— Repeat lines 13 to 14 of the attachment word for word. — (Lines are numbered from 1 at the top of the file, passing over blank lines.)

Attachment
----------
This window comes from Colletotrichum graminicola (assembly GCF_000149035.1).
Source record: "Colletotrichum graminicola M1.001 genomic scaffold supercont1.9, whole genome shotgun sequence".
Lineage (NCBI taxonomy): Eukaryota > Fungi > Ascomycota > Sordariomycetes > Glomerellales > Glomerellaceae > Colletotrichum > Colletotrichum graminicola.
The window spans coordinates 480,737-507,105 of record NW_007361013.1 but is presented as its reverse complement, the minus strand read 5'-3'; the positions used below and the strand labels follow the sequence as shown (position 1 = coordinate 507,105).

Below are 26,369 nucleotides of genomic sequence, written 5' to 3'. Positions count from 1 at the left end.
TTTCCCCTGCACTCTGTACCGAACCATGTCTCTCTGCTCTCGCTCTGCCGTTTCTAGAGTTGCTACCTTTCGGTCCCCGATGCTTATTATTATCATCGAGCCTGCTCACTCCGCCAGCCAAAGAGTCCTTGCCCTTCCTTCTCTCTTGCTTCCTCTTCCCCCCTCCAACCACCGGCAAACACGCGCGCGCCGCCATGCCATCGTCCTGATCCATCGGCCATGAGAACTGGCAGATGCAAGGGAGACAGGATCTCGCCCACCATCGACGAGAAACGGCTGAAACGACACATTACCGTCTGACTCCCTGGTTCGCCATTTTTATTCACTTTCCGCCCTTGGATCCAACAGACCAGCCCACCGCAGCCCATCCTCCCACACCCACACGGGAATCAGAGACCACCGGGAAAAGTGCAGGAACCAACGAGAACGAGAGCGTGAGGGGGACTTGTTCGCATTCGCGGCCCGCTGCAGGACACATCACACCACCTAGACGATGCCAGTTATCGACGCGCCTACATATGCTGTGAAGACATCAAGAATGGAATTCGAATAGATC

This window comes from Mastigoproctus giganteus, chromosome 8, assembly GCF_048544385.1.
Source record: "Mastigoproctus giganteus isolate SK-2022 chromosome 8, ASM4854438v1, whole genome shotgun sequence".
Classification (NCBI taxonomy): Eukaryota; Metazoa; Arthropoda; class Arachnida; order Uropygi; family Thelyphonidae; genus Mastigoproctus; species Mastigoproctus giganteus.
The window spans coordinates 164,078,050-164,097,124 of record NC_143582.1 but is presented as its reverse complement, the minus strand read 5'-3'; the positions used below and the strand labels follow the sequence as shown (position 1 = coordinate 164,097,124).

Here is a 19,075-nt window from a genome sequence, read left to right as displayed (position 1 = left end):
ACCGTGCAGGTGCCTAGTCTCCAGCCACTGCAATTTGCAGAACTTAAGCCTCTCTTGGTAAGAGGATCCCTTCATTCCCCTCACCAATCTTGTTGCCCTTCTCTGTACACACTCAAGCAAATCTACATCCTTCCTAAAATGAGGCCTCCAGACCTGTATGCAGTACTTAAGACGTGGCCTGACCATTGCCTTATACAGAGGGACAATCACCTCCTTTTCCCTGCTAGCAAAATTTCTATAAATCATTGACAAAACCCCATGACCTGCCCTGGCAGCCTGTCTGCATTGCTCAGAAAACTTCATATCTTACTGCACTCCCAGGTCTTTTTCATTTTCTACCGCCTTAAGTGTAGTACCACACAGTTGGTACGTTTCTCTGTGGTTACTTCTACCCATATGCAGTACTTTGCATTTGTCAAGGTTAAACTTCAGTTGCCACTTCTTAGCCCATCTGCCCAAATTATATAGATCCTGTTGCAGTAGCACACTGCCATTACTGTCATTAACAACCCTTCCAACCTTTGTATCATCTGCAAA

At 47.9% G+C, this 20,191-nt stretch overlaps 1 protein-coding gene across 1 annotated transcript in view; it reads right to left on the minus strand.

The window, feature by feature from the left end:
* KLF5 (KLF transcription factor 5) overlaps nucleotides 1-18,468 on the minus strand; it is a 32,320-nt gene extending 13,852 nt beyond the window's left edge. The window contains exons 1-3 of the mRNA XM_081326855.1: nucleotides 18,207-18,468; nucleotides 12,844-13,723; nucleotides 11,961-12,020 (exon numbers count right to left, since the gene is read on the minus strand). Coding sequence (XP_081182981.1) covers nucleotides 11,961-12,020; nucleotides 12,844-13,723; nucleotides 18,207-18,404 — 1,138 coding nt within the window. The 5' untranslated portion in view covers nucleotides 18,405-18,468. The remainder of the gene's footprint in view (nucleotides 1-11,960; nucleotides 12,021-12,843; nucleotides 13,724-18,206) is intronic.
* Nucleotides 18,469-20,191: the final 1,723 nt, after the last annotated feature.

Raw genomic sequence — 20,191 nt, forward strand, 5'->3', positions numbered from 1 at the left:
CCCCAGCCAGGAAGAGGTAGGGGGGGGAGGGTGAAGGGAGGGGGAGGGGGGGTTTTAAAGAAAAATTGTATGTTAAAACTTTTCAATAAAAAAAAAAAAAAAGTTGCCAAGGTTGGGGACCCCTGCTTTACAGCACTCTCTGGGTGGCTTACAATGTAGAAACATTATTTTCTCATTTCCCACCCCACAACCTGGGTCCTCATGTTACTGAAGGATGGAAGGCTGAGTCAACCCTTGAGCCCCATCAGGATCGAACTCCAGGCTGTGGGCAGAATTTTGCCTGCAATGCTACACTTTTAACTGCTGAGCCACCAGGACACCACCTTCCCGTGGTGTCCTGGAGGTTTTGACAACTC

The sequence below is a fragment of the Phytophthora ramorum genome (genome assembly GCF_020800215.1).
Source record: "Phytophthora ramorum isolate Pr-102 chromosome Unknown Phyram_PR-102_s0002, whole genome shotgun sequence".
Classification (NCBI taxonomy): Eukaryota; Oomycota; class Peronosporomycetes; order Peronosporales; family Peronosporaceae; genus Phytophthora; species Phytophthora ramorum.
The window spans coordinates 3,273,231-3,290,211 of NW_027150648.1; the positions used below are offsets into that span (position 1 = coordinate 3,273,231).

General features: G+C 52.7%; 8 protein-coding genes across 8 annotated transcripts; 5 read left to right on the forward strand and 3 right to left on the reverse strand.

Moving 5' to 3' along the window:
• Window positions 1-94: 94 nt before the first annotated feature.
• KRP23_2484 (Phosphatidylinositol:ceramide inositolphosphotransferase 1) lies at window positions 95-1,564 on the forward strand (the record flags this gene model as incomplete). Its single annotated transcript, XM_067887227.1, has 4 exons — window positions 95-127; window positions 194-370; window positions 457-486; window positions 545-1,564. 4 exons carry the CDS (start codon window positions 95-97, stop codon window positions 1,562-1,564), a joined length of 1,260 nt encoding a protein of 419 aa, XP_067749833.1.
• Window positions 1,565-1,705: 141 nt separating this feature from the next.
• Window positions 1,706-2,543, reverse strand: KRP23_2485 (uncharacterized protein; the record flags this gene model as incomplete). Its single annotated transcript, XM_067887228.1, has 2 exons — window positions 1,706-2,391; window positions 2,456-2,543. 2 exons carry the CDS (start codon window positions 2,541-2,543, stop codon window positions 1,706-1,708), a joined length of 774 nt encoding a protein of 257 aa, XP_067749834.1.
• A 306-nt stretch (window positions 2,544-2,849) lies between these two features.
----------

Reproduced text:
At 47.9% G+C, this 20,191-nt stretch overlaps 1 protein-coding gene across 1 annotated transcript in view; it reads right to left on the minus strand.

The window, feature by feature from the left end: